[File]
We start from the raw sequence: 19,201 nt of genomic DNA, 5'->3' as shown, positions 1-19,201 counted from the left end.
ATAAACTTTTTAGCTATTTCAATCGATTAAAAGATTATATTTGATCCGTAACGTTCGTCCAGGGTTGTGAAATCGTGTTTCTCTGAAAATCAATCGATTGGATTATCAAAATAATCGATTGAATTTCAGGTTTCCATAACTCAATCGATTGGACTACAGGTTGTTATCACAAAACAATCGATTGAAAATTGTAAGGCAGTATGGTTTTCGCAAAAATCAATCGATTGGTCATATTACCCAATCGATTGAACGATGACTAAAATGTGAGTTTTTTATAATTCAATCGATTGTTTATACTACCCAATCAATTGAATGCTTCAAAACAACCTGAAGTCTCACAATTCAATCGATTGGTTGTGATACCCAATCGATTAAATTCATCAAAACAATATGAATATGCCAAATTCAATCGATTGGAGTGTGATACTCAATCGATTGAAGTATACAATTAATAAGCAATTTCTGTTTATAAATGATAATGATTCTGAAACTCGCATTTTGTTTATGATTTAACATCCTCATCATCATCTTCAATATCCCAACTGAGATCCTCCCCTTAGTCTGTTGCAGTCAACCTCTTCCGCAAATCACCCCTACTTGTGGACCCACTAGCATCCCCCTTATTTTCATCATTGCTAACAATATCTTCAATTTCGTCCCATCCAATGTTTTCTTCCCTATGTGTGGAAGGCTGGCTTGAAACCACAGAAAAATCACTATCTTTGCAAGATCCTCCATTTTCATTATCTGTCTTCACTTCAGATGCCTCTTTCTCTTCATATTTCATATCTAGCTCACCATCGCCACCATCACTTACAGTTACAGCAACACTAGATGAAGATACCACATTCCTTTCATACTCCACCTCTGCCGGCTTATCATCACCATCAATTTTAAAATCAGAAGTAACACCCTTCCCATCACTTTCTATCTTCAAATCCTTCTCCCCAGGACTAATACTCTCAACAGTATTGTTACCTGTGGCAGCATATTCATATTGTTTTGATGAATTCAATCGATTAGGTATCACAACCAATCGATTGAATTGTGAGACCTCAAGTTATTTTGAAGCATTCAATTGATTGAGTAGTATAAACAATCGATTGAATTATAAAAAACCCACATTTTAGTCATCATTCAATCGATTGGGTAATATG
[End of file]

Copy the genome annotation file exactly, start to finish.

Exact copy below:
We start from the raw sequence: 19,201 nt of genomic DNA, 5'->3' as shown, positions 1-19,201 counted from the left end.
ATAAACTTTTTAGCTATTTCAATCGATTAAAAGATTATATTTGATCCGTAACGTTCGTCCAGGGTTGTGAAATCGTGTTTCTCTGAAAATCAATCGATTGGATTATCAAAATAATCGATTGAATTTCAGGTTTCCATAACTCAATCGATTGGACTACAGGTTGTTATCACAAAACAATCGATTGAAAATTGTAAGGCAGTATGGTTTTCGCAAAAATCAATCGATTGGTCATATTACCCAATCGATTGAACGATGACTAAAATGTGAGTTTTTTATAATTCAATCGATTGTTTATACTACCCAATCAATTGAATGCTTCAAAACAACCTGAAGTCTCACAATTCAATCGATTGGTTGTGATACCCAATCGATTAAATTCATCAAAACAATATGAATATGCCAAATTCAATCGATTGGAGTGTGATACTCAATCGATTGAAGTATACAATTAATAAGCAATTTCTGTTTATAAATGATAATGATTCTGAAACTCGCATTTTGTTTATGATTTAACATCCTCATCATCATCTTCAATATCCCAACTGAGATCCTCCCCTTAGTCTGTTGCAGTCAACCTCTTCCGCAAATCACCCCTACTTGTGGACCCACTAGCATCCCCCTTATTTTCATCATTGCTAACAATATCTTCAATTTCGTCCCATCCAATGTTTTCTTCCCTATGTGTGGAAGGCTGGCTTGAAACCACAGAAAAATCACTATCTTTGCAAGATCCTCCATTTTCATTATCTGTCTTCACTTCAGATGCCTCTTTCTCTTCATATTTCATATCTAGCTCACCATCGCCACCATCACTTACAGTTACAGCAACACTAGATGAAGATACCACATTCCTTTCATACTCCACCTCTGCCGGCTTATCATCACCATCAATTTTAAAATCAGAAGTAACACCCTTCCCATCACTTTCTATCTTCAAATCCTTCTCCCCAGGACTAATACTCTCAACAGTATTGTTACCTGTGGCAGCATATTCATATTGTTTTGATGAATTCAATCGATTAGGTATCACAACCAATCGATTGAATTGTGAGACCTCAAGTTATTTTGAAGCATTCAATTGATTGAGTAGTATAAACAATCGATTGAATTATAAAAAACCCACATTTTAGTCATCATTCAATCGATTGGGTAATATG